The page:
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Well arrests have been made in Germany over suspicious activity to overthrow the nation’s government.

Twenty-five people have been arrested as part of the raids across the country.

The group reportedly includes far-right and ex-military figures.

It’s understood they were planning to storm the nation’s parliament and take over control.

Suspects include racists and conspiracy theorists, and Q-Anon believers.

Three thousand officers took part in the sting involving 150 operations in 11 of Germany’s 16 states.

Arrests were also made in Italy and Austria.

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Twist in trial over the crash of a Rio to Paris flight in 2009

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There’s been an unusual development in the trial of Airbus and Air France over the crash of a Rio to Paris flight in 2009

Ticker’s Europe Correspondent Ryan Thompson has more from Paris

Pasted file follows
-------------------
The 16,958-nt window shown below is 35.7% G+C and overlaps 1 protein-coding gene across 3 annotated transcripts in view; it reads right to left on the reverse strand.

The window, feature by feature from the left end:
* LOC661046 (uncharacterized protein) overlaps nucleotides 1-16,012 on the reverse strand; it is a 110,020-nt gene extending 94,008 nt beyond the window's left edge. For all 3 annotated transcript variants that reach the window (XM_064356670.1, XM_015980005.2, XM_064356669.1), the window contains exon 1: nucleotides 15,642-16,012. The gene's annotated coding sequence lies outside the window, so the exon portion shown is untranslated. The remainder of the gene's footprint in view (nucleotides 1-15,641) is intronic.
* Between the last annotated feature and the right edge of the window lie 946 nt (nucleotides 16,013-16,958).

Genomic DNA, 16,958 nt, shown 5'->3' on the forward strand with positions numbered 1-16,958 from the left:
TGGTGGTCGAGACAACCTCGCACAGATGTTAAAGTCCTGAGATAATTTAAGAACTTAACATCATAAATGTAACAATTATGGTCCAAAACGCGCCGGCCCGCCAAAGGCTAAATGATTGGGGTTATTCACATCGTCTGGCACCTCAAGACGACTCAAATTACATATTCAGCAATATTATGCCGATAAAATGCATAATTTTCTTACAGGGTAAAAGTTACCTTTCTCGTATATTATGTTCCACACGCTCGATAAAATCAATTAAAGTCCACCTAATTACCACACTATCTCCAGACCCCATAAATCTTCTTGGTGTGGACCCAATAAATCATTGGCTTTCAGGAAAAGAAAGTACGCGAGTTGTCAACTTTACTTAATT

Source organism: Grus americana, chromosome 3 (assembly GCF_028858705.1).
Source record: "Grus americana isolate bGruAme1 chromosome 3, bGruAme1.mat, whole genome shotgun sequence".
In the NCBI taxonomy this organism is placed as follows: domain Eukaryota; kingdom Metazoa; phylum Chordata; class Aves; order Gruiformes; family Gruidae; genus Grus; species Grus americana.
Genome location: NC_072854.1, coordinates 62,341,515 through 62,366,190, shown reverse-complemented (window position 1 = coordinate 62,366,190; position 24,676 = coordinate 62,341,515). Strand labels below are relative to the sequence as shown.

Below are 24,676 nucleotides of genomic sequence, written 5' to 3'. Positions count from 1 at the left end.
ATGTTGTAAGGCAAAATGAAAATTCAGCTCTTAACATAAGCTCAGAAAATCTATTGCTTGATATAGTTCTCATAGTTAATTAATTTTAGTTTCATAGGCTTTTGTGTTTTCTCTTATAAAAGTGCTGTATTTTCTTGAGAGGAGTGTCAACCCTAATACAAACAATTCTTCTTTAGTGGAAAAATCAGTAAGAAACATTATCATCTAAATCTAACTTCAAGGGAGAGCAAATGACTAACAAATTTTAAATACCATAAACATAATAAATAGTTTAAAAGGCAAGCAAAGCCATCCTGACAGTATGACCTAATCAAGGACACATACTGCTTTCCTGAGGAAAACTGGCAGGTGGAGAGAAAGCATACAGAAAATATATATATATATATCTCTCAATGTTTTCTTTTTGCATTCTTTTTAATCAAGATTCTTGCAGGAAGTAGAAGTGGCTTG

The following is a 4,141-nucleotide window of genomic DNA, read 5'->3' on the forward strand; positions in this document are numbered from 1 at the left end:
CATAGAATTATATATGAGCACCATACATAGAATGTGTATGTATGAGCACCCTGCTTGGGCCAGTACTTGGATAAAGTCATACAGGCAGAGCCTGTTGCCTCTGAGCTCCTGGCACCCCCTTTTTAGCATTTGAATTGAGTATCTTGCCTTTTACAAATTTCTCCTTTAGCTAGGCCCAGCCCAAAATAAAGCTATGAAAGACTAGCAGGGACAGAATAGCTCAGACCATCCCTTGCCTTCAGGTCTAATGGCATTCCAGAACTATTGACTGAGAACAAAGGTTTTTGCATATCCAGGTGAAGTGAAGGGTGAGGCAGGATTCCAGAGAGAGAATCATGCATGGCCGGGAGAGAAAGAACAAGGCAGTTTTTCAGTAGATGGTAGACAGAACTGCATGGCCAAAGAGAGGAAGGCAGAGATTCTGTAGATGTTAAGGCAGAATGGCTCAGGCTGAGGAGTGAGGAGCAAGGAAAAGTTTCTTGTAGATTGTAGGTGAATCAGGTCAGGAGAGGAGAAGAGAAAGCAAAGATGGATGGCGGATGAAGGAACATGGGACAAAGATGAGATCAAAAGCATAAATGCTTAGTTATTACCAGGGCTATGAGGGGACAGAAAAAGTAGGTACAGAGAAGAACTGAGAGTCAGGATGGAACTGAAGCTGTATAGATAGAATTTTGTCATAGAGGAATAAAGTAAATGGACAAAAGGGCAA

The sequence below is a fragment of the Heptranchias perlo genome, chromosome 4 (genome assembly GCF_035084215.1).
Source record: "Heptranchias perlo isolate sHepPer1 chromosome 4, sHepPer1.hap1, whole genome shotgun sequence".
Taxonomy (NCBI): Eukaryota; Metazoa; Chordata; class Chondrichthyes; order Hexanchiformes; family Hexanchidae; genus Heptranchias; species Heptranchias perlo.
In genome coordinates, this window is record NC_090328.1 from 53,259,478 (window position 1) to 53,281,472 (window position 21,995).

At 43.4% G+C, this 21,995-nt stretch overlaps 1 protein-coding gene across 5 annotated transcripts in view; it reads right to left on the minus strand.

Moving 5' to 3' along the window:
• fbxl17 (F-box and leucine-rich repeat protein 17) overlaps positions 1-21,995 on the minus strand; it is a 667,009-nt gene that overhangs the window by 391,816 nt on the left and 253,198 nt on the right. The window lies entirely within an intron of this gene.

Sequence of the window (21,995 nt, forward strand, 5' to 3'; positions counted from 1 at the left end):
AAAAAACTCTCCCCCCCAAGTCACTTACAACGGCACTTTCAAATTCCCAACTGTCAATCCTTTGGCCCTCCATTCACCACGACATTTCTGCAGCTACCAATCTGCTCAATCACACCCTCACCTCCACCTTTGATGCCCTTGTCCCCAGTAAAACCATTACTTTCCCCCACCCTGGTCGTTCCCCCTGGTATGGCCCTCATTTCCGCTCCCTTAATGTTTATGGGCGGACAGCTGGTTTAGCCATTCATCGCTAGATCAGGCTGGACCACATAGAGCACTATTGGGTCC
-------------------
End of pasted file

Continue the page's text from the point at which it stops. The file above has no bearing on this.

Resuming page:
After weeks in court, prosecutors have decided NOT to ask for a conviction of the two French companies – even as they acknowledge that’s not what victims families would want.  

French prosecutors said they were unable to prove the companies were guilty of involuntary manslaughter.

Their guilt “appears to us to be impossible to prove. We know that this view will most likely be difficult to hear for the civil plaintiffs,” prosecutors said.

Prosecutors initially dropped charges against the companies in 2019. This sparked anger in families of the victims.

A Paris appeals court overturned this decision in 2021 and ordered the trial to go ahead. 

“We have a prosecutor who is supposed to defend the people who in the end is defending the multinational Airbus,” Daniele Lamy, the head of victims’ association Entraide et Solidarite AF447, told reporters.